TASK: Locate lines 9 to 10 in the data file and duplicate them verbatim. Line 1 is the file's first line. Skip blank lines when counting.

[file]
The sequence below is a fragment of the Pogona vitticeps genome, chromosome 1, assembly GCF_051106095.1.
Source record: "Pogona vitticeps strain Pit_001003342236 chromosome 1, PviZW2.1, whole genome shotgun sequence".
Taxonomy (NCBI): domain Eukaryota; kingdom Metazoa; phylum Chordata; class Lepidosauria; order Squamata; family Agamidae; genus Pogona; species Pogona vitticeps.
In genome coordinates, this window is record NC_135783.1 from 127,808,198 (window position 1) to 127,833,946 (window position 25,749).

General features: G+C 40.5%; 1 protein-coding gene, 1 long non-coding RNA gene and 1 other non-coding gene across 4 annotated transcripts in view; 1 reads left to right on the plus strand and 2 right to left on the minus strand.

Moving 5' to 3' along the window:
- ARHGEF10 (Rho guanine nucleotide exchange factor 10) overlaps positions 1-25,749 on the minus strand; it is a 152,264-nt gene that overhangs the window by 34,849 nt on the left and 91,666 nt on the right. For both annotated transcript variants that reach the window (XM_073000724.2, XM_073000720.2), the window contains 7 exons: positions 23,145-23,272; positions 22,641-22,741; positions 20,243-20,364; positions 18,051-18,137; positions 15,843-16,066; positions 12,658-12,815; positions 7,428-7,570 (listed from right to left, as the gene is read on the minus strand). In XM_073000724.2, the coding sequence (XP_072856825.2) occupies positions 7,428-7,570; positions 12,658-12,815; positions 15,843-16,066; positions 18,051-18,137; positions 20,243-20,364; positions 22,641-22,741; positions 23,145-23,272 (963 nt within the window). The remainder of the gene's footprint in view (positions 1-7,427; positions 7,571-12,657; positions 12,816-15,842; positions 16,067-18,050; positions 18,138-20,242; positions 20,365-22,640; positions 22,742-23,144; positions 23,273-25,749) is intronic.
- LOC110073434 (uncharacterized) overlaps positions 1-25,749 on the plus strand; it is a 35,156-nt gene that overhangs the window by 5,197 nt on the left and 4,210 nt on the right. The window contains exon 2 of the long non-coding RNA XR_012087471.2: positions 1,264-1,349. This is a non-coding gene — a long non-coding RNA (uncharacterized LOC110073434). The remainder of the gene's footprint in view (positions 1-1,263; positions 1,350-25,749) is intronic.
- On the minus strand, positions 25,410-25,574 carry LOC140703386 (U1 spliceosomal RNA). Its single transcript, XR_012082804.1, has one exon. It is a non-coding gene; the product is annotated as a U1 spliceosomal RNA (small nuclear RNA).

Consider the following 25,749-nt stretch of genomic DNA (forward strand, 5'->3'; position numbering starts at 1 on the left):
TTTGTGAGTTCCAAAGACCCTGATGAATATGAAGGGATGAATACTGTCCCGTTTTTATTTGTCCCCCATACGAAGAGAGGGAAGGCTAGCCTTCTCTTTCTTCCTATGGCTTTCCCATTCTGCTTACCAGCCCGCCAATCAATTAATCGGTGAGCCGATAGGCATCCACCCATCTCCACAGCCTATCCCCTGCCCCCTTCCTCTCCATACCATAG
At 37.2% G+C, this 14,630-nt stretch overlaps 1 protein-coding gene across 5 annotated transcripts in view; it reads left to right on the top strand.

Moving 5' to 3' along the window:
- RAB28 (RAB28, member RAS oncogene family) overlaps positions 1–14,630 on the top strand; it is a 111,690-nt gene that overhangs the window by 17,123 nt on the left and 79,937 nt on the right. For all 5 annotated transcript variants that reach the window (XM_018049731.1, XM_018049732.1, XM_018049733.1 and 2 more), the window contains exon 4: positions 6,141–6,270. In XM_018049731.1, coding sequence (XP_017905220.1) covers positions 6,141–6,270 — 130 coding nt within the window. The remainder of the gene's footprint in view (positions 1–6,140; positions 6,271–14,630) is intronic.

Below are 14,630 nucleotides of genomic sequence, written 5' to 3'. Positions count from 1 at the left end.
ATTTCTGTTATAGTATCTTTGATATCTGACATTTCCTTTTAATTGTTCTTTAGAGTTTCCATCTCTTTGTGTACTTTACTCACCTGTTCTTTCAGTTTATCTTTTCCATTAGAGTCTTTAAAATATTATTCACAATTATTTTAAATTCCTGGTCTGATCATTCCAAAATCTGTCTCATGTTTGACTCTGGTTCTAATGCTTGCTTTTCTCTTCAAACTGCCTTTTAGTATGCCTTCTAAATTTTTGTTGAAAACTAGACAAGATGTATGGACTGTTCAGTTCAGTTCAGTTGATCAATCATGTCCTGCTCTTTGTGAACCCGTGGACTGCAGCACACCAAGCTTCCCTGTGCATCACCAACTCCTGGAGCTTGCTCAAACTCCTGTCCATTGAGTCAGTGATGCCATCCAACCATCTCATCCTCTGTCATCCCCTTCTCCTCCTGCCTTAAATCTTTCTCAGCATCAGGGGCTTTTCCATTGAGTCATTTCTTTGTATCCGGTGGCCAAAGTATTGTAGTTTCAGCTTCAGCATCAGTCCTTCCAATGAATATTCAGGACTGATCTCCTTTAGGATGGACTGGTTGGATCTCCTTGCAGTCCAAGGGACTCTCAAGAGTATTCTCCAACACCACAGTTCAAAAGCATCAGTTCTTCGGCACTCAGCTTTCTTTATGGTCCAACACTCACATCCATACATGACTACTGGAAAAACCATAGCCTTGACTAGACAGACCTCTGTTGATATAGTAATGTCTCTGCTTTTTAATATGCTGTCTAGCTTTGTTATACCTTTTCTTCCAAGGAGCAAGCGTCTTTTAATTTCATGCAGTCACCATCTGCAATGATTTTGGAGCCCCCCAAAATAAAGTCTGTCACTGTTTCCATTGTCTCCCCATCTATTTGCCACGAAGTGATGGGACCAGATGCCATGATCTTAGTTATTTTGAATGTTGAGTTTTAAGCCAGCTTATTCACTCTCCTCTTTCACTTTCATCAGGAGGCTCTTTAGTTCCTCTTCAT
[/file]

- On the minus strand, positions 25,410-25,574 carry LOC140703386 (U1 spliceosomal RNA). Its single transcript, XR_012082804.1, has one exon. It is a non-coding gene; the product is annotated as a U1 spliceosomal RNA (small nuclear RNA).

Consider the following 25,749-nt stretch of genomic DNA (forward strand, 5'->3'; position numbering starts at 1 on the left):